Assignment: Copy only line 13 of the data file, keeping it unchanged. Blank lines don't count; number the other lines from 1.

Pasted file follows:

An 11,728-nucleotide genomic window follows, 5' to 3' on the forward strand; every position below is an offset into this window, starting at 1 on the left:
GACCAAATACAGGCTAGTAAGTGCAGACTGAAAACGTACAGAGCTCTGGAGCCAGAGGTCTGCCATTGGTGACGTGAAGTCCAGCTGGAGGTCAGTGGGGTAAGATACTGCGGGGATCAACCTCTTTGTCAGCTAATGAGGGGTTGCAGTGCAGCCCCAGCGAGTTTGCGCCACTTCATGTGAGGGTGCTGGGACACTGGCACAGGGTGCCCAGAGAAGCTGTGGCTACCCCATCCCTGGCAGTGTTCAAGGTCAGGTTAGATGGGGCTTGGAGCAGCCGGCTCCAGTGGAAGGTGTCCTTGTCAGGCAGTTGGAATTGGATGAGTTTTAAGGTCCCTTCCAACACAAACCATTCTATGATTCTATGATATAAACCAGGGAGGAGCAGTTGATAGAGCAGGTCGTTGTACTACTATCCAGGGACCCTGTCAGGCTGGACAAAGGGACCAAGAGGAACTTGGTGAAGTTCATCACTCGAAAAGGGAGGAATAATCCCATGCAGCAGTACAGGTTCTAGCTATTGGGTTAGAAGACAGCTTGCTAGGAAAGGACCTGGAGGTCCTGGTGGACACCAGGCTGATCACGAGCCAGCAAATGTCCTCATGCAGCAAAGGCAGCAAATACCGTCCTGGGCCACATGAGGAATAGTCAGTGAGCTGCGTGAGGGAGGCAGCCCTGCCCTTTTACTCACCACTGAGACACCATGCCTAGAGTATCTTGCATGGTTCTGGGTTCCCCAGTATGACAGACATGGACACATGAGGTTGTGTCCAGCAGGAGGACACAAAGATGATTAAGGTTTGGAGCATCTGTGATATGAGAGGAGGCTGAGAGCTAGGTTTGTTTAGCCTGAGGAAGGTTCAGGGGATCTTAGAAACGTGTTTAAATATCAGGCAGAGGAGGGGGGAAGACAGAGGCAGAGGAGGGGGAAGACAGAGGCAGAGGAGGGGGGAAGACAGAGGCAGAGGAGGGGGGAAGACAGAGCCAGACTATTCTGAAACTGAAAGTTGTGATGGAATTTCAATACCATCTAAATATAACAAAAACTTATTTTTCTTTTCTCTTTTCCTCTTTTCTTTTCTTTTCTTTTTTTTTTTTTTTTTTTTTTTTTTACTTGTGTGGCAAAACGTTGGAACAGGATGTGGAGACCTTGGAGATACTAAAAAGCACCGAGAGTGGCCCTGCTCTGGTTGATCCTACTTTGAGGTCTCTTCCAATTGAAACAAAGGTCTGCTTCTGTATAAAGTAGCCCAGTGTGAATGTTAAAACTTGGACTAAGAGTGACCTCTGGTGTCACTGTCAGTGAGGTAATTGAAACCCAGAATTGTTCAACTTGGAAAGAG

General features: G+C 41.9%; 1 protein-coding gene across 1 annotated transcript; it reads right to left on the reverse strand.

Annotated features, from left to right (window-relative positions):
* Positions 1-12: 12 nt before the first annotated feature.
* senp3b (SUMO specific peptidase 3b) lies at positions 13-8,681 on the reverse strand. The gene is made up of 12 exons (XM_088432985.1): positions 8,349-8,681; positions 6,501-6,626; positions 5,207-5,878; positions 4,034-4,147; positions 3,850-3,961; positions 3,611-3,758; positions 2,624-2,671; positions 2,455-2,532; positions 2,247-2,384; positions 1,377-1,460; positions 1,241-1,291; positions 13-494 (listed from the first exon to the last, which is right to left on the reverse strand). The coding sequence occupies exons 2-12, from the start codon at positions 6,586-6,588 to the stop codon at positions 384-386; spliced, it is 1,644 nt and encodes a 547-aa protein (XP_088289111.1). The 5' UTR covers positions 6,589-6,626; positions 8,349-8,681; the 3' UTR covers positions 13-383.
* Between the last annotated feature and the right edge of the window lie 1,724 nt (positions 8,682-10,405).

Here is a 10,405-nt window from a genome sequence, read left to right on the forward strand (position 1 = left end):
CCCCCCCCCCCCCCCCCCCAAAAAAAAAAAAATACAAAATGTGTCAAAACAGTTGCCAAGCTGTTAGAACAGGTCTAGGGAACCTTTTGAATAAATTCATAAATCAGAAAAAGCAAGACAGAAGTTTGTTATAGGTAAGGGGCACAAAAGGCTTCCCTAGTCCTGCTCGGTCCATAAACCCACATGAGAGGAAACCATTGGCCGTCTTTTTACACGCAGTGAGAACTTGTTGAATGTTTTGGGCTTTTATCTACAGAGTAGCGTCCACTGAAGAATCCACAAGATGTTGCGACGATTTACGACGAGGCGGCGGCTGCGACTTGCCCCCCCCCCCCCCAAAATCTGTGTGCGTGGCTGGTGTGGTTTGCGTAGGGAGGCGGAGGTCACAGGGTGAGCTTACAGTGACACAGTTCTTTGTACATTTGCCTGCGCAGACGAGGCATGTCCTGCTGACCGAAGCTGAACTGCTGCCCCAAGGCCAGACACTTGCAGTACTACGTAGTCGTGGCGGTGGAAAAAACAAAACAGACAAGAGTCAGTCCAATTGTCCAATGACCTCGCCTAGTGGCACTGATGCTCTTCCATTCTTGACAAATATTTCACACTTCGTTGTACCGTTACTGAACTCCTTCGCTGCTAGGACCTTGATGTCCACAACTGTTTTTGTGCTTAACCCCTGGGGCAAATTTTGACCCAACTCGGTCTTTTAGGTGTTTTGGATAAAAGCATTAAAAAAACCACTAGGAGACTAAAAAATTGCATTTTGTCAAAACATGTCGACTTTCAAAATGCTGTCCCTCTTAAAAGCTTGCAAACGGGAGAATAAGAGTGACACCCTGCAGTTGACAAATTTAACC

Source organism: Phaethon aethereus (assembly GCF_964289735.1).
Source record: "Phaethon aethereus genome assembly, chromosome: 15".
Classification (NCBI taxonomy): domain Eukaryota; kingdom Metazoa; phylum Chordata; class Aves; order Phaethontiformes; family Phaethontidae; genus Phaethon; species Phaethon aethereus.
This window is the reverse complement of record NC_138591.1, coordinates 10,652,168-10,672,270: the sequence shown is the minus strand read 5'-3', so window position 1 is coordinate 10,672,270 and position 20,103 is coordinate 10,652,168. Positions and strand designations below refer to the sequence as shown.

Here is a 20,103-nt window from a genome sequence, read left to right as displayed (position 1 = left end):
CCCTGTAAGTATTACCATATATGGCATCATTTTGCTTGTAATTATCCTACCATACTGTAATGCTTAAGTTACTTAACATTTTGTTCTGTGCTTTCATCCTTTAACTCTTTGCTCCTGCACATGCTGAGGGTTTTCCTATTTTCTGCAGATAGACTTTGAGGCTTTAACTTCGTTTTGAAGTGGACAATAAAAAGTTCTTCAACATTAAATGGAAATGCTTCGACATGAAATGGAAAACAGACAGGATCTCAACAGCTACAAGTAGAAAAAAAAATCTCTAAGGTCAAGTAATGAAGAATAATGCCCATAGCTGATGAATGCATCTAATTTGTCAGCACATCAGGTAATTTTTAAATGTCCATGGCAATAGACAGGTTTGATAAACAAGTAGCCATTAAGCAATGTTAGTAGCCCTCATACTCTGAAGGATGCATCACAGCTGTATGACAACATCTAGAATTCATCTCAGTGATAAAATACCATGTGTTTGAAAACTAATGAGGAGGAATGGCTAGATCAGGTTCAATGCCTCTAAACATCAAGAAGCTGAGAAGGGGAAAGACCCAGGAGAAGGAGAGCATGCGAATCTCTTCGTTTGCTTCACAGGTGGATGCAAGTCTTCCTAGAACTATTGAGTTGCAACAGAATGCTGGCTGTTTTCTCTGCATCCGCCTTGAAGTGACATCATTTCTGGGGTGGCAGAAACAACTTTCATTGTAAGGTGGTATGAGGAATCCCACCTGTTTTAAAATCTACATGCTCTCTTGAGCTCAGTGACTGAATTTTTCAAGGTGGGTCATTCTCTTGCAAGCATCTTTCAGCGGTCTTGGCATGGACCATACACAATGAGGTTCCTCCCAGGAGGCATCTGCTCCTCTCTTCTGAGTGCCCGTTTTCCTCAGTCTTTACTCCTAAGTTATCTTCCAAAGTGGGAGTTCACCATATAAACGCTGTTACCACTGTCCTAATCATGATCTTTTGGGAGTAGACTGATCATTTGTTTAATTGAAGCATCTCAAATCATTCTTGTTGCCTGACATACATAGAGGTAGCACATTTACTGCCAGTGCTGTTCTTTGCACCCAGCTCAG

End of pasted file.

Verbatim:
This window is the reverse complement of record NC_138591.1, coordinates 10,652,168-10,672,270: the sequence shown is the minus strand read 5'-3', so window position 1 is coordinate 10,672,270 and position 20,103 is coordinate 10,652,168. Positions and strand designations below refer to the sequence as shown.